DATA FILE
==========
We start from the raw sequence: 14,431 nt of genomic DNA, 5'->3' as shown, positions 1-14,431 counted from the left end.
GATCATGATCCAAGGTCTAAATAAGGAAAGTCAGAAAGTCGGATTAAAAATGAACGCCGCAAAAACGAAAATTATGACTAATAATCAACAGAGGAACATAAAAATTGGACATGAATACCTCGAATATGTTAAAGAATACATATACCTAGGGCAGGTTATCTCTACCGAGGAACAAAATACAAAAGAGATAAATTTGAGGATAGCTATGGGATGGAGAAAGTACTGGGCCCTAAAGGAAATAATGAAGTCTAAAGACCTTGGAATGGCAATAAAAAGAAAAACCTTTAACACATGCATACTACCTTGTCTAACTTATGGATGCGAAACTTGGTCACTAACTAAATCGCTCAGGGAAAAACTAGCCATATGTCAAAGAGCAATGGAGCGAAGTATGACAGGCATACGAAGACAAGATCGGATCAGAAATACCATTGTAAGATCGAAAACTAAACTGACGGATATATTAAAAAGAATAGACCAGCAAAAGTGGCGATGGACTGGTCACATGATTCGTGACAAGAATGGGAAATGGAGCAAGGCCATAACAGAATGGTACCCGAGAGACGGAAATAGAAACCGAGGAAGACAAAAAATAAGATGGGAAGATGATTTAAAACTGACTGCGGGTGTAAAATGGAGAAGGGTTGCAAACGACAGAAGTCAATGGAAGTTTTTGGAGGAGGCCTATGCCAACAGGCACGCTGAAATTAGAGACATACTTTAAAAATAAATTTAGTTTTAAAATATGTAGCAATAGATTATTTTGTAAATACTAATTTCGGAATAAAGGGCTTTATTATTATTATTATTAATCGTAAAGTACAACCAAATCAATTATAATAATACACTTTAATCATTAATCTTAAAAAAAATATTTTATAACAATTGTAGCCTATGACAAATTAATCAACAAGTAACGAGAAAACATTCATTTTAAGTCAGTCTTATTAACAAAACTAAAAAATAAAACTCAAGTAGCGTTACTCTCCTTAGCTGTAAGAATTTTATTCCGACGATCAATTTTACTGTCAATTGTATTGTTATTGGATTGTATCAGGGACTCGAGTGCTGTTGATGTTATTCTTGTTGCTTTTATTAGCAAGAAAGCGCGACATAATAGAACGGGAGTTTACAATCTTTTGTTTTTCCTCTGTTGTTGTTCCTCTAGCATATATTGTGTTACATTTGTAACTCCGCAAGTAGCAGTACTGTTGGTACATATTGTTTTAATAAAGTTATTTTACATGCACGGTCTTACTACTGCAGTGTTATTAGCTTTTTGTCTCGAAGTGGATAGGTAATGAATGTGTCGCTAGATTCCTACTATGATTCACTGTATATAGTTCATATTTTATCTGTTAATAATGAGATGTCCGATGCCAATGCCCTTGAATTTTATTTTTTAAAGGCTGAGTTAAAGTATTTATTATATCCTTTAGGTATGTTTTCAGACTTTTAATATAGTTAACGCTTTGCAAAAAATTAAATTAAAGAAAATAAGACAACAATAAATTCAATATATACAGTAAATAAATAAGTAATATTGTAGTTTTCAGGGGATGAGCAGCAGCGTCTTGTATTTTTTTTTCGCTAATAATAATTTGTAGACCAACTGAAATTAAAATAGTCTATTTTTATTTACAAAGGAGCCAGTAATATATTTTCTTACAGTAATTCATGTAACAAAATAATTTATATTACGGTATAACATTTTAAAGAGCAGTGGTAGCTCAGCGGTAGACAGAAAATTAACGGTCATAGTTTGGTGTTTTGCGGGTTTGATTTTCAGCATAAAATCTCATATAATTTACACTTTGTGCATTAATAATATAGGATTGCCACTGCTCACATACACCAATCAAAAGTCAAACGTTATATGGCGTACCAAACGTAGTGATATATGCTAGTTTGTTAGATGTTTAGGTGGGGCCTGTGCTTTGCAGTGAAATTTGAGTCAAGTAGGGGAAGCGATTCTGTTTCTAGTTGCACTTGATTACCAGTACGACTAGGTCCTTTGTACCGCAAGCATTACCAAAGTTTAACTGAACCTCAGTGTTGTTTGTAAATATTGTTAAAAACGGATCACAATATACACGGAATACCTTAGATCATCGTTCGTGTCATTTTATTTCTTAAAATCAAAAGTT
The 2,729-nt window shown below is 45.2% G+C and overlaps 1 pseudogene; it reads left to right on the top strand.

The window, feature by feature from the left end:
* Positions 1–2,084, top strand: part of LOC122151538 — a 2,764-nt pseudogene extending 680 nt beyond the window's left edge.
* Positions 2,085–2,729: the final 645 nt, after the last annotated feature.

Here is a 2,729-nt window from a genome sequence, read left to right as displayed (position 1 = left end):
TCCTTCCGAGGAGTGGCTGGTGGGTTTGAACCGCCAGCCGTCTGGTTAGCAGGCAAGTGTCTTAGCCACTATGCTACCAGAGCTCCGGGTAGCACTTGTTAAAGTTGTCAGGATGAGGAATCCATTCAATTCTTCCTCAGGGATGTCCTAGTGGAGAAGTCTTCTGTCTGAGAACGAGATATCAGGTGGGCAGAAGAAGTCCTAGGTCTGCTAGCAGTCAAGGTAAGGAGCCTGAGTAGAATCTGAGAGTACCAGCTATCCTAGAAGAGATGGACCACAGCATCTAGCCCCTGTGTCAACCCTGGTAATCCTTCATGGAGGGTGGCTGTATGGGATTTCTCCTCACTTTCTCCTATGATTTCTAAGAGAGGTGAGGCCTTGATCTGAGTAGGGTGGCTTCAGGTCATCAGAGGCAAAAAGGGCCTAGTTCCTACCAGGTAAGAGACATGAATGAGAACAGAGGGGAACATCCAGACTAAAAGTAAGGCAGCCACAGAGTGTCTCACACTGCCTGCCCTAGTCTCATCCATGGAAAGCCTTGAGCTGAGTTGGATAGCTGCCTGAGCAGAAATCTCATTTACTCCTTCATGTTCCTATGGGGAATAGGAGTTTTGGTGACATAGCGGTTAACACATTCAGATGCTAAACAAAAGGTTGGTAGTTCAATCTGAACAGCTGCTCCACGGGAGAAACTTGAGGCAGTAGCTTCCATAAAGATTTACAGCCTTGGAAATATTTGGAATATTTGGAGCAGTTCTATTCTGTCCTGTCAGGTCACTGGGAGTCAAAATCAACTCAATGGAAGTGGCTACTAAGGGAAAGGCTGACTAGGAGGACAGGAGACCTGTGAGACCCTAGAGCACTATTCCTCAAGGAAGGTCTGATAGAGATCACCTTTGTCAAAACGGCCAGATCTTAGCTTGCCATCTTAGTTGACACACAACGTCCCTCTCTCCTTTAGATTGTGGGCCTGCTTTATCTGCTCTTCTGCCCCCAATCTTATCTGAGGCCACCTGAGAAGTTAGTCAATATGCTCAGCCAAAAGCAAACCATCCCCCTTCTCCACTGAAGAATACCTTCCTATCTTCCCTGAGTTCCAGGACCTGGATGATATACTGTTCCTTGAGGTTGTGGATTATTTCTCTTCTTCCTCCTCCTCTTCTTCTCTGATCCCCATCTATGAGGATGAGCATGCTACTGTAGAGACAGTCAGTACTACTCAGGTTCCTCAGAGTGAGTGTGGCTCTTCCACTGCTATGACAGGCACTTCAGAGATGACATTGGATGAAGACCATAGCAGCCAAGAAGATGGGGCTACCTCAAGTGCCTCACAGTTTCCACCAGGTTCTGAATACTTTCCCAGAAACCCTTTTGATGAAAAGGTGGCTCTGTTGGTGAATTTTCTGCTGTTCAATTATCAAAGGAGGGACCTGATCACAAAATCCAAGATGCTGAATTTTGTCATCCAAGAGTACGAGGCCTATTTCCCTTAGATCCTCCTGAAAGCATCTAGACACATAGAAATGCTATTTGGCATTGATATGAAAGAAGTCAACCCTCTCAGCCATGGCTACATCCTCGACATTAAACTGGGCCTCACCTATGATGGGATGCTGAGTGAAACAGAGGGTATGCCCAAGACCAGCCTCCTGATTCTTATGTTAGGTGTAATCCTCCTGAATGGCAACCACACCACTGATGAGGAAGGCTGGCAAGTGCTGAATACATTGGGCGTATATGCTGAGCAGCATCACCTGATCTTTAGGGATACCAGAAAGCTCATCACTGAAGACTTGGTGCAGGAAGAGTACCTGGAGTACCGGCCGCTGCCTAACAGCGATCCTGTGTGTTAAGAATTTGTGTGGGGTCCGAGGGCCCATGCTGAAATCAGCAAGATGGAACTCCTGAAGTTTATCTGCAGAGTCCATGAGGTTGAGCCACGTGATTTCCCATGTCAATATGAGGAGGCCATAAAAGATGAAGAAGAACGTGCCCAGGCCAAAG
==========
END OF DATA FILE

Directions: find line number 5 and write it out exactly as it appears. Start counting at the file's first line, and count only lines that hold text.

* Positions 1–2,084, top strand: part of LOC122151538 — a 2,764-nt pseudogene extending 680 nt beyond the window's left edge.